Jaguars Vs. Colts: Blaine Gabbert Gets An Easier Defense

Jacksonville Jaguars rookie quarterback Blaine Gabbert gets a bit of a break this weekend against the Indianapolis Colts. While he'll still have to deal with Dwight Freeney and Robert Mathis, outside of those two the Colts defense is a bit "squishy", for lack of a better word. Currently, the Colts rank 24th in the NFL against the pass, giving up 260 passing yards a game and allowing opposing quarterbacks a rating of 112.7.  The Colts defense has allowed 18 passing touchdowns and picked the ball off only 4 times, and have allowed 33 passing plays of 20 yards or more, the 5th most in the NFL.

I'm not saying Gabbert should throw for 250 yards and have a great game against the Colts, but he should look more like he did against the Saints in the first half and the Bengals than the last three games.

"There have been other guys that have come in and had their struggles but he's our guy, we're going to grow around him and going to need to play better around him and going to need to play better football as a football team and find ways to win," Jaguars head coach Jack Del Rio told the Florida Times-Union.

Gabbert's struggles have been covered around the nation by a myriad of NFL writers and analysts. Some point to his poor footwork and jitteryness in the pocket while others mention his supporting cast is the big killer. Both of those hold truth and it's honestly a combination of fail more so than just one thing.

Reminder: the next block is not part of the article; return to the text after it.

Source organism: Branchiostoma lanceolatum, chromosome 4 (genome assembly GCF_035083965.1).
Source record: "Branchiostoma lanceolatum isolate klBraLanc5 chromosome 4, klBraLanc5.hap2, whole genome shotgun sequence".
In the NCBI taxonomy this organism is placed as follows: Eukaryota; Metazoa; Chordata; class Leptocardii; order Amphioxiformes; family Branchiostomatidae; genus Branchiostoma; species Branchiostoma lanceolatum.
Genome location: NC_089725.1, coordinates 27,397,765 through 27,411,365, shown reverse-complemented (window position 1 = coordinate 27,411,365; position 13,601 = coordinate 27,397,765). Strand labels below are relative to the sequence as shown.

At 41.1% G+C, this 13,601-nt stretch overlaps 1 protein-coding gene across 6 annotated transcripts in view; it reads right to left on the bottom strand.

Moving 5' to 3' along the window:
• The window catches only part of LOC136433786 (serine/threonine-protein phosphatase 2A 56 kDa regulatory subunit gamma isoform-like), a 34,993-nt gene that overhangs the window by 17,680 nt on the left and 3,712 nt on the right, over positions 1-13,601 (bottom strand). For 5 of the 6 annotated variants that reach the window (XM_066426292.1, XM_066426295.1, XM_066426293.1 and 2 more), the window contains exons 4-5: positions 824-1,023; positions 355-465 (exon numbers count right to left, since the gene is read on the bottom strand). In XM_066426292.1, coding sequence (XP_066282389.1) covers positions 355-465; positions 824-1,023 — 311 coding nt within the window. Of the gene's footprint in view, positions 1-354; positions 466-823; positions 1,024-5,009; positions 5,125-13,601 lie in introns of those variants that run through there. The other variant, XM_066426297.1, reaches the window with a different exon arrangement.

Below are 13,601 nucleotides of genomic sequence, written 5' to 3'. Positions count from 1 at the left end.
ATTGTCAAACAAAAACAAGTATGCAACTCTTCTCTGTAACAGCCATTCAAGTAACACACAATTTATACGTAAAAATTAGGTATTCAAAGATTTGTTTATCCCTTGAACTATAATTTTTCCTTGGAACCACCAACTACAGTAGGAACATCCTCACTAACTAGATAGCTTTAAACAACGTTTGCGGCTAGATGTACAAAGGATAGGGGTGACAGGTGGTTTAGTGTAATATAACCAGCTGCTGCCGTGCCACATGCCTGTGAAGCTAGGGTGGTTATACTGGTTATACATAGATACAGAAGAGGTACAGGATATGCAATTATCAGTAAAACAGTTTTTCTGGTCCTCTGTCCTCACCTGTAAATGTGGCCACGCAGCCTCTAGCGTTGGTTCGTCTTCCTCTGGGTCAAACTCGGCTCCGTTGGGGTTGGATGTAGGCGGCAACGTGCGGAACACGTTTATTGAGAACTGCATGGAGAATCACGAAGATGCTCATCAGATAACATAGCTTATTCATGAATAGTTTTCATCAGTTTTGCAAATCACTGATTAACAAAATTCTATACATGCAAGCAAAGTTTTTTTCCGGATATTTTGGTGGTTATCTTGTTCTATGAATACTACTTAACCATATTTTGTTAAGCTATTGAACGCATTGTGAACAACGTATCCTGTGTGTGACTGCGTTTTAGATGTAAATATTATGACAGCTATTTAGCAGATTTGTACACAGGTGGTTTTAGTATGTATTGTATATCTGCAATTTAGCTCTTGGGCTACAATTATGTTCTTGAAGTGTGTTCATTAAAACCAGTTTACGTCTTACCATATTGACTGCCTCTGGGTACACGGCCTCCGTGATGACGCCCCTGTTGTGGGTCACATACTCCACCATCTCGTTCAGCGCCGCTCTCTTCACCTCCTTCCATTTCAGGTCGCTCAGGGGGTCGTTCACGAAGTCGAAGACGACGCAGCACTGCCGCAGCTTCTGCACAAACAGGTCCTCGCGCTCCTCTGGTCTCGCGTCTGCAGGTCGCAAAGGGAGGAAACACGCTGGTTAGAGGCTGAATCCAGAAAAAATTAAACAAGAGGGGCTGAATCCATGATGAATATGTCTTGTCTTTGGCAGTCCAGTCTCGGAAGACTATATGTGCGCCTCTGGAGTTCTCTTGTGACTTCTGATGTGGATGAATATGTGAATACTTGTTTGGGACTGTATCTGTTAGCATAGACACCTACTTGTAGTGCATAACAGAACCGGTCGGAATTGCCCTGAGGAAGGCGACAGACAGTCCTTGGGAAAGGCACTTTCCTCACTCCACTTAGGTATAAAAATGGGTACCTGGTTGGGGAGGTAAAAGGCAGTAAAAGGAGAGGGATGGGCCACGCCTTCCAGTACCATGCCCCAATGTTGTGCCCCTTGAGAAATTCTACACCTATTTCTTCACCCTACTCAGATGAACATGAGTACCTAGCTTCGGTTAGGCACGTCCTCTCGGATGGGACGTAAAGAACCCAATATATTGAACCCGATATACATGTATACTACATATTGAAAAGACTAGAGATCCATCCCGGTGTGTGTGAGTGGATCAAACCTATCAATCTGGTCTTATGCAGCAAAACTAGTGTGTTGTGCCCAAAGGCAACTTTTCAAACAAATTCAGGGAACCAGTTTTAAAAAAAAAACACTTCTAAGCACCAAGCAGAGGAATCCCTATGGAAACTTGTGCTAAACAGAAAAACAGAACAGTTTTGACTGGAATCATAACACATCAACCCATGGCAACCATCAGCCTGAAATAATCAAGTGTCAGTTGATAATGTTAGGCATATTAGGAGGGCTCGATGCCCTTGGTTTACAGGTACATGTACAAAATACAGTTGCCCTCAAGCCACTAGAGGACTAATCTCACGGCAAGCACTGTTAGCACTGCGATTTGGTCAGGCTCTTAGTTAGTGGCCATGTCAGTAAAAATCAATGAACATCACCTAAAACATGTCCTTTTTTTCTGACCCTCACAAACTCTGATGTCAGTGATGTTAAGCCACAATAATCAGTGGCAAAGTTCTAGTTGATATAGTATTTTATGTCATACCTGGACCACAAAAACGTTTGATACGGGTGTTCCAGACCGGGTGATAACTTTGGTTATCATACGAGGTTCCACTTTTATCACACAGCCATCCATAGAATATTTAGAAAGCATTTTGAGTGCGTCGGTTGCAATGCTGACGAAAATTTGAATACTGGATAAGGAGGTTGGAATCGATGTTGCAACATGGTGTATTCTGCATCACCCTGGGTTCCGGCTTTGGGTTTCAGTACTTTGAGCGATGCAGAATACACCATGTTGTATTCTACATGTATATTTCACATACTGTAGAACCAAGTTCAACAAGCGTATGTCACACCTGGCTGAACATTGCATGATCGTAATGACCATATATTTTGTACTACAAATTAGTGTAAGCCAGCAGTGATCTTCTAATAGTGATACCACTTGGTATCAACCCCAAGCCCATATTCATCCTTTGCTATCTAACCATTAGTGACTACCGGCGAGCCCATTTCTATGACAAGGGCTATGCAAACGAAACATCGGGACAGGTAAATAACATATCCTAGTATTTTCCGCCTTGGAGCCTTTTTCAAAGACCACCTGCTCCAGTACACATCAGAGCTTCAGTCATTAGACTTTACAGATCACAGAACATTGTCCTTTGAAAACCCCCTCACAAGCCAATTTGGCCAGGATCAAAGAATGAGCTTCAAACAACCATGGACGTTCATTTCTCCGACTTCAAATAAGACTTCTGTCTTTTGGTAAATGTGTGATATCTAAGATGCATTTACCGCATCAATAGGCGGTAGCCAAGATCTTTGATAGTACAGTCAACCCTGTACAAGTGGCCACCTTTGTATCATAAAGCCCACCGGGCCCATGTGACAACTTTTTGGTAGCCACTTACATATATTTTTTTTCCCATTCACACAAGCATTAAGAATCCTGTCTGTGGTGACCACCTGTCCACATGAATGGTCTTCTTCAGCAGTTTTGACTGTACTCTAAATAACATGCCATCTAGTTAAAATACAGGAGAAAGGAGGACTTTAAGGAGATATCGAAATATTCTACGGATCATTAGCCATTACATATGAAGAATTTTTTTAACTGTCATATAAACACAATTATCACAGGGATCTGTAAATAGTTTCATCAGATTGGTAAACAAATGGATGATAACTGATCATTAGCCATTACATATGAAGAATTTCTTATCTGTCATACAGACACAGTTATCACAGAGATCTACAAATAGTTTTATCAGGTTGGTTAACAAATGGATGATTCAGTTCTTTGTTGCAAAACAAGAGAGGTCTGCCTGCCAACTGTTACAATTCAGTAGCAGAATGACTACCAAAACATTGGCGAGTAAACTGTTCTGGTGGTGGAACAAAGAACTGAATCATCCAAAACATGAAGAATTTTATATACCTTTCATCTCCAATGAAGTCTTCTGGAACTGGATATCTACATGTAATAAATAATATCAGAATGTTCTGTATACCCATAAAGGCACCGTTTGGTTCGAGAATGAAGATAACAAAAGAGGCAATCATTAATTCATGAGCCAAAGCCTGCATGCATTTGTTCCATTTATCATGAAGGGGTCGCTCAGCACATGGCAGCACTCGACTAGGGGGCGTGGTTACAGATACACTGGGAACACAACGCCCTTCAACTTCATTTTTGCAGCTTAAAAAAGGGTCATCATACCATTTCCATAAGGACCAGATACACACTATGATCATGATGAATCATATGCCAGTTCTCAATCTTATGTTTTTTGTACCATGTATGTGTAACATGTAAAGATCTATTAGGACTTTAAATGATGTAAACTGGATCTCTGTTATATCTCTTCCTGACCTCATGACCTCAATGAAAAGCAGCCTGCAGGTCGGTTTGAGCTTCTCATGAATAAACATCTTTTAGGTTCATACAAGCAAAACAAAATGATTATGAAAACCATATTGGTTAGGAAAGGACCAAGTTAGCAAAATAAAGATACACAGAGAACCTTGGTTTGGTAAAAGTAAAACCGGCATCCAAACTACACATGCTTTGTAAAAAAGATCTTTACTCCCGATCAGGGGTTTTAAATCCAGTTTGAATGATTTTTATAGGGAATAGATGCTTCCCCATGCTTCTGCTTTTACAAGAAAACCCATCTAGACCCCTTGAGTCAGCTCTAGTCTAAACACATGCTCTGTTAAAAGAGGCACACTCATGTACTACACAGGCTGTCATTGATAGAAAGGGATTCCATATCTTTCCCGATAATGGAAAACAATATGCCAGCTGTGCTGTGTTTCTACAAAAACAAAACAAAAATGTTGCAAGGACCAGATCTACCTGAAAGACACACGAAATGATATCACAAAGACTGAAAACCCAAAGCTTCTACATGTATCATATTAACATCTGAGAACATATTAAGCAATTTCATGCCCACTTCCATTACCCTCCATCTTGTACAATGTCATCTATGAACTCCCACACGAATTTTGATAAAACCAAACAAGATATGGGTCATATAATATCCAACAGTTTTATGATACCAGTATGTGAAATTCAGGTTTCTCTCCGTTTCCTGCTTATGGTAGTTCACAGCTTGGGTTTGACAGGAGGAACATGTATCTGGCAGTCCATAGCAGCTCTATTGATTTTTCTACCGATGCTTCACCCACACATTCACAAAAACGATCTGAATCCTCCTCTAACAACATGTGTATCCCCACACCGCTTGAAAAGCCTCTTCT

Tania Ganguli of the Florida Times-Union spoke with former NFL quarterback and now FOX announcer Chad Pennington about Gabbert. He had some interesting things to say about the young quarterback.

"The difference in an NFL receiver being open and a college receiver is night and day," said Chad Pennington, former Dolphins and Jets quarterback who was in the booth as an analyst for Fox when the Jaguars played the Saints. "There's a fine line between a completion and a knock-down pass or an interception."

"Secondly for a young quarterback, understanding most of your throws are thrown under duress, thrown with people around you. That's a process as well. Knowing how to be accurate when you can't set your feet and when things aren't how they should be. Those things, for a young quarterback, that's something that you learn on the job."

As Pennington sees it, those are things Gabbert can fix. He's not alone in his thinking. NFL.com's Steve Wyche spoke to anonymous NFL sources who said, "he's struggling but it's impossible to put a ton of blame on him or peg him as someone who doesn't have the potential to be good. His anticipation isn't where it needs to be, and his footwork and mechanics need refining. Those are coachable flaws."

Hopefully, Gabbert can show some significant improvement against a defense this Sunday who's been eaten up by the pass and the run.

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